Religious coping : the role of religion in mediating the effects of sex victimization on trust.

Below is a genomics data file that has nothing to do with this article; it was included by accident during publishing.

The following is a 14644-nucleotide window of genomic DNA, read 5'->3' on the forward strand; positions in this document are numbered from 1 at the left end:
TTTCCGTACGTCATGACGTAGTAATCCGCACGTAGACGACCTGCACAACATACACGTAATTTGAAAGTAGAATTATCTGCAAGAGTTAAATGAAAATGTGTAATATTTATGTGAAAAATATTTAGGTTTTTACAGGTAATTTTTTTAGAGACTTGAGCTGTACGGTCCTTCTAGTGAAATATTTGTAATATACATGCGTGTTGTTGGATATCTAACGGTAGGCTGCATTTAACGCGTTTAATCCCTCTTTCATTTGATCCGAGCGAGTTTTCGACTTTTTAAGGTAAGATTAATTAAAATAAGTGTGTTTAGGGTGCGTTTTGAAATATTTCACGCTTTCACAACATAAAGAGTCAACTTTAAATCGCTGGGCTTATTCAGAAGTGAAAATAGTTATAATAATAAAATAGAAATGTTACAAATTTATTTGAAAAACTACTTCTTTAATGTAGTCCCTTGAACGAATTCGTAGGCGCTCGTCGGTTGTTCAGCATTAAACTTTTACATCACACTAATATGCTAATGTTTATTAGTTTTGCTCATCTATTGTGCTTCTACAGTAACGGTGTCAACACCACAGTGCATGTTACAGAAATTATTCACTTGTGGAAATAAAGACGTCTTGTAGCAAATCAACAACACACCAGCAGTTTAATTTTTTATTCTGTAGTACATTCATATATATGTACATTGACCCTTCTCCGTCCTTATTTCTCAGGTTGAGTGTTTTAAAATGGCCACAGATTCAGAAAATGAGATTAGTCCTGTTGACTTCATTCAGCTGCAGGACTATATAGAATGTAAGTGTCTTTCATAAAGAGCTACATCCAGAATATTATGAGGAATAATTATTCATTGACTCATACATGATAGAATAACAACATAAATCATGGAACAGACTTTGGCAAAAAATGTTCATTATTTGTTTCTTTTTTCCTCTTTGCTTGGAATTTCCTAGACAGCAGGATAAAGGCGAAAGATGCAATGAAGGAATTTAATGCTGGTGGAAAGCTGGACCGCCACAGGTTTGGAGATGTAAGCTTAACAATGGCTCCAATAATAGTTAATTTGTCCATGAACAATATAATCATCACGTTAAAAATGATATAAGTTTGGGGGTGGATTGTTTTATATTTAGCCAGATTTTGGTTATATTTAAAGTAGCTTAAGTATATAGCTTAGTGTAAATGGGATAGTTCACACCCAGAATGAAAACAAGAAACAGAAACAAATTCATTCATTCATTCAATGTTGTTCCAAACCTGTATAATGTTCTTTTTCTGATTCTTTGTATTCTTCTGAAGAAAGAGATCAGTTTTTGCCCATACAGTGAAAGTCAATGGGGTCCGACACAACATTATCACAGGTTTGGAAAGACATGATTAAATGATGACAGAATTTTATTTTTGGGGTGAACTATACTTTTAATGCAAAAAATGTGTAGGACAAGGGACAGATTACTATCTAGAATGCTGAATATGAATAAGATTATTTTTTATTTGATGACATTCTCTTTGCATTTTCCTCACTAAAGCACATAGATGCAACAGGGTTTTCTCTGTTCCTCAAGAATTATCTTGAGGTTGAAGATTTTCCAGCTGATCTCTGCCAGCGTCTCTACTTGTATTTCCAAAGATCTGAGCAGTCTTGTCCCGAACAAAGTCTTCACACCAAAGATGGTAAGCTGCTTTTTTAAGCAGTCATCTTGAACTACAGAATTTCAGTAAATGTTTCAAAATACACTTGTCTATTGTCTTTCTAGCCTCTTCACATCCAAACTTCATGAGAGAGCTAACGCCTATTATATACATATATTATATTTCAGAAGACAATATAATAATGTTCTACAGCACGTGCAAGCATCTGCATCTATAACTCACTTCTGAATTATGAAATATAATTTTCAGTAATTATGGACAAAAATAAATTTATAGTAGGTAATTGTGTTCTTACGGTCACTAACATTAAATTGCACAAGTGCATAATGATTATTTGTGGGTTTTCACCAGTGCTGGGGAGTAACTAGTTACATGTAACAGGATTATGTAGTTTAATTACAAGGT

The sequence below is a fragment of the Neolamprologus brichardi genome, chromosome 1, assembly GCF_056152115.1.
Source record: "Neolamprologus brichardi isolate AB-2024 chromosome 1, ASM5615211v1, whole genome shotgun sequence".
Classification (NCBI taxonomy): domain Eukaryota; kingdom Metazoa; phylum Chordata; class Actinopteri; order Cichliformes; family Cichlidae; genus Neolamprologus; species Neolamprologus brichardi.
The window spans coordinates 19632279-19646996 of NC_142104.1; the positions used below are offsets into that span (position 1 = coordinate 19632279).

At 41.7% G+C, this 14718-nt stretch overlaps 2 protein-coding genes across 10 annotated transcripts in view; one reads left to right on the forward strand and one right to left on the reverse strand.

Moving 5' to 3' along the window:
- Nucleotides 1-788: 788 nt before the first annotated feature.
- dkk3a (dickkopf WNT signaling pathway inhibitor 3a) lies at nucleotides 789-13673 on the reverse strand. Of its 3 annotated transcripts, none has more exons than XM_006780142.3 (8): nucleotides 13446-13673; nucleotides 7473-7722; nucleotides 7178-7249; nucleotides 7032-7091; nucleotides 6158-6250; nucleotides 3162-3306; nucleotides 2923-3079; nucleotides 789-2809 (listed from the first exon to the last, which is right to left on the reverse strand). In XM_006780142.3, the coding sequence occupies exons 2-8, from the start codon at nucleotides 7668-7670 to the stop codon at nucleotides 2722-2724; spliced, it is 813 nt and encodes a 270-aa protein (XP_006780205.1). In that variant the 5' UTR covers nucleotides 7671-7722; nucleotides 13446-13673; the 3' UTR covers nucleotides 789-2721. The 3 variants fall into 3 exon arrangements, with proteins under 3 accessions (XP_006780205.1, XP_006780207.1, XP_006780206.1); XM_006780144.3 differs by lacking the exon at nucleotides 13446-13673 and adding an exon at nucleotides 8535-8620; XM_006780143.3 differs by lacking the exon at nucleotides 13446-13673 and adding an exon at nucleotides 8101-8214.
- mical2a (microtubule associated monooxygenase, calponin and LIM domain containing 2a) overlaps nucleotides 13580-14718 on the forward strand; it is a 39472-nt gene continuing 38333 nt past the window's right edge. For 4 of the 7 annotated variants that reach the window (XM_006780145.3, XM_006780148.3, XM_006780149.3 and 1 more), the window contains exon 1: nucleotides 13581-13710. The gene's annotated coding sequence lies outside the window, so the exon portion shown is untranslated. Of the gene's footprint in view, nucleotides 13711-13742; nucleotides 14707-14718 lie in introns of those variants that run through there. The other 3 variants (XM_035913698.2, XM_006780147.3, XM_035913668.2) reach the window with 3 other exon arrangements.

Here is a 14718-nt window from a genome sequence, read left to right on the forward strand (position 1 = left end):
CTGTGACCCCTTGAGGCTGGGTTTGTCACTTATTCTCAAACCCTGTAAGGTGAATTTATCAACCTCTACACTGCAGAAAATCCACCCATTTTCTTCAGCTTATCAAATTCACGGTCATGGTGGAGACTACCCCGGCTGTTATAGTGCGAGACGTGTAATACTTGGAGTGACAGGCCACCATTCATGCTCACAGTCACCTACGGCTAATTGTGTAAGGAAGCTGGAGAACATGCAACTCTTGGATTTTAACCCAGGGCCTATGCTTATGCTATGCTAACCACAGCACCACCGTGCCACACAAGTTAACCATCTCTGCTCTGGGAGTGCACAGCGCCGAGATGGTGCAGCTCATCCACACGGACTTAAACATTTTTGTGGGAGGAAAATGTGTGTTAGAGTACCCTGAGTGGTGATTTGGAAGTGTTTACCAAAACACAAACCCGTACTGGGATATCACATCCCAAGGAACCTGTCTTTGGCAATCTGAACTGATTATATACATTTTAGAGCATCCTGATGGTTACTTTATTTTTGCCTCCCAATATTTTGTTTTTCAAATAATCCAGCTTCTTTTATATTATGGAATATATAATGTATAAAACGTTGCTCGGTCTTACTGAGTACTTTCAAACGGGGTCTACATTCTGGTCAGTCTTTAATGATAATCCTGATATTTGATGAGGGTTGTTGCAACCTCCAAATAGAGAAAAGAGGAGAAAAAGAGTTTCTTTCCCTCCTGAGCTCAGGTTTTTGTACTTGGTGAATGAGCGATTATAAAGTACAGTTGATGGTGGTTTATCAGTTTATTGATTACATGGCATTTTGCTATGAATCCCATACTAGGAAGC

Recent reports concerning violence against women estimate that over 3% of female college students are sexually assaulted each year. If other forms of nonconsensual sexual contact are included in these numbers, the estimates climb to upwards of 20%. With such high victimization rates, there is a resounding call for study of both offenders and victims to decrease these rates and mitigate the social effects of being victimized. Using data from a longitudinal study of female college students, this paper outlines the effects of victimization on the generalized trust held by the victims. Religious service attendance, as a venue for social capital, and religious normative influence are tested as potential medium for mediation of these effects. Mechanisms for this mediation are also discussed.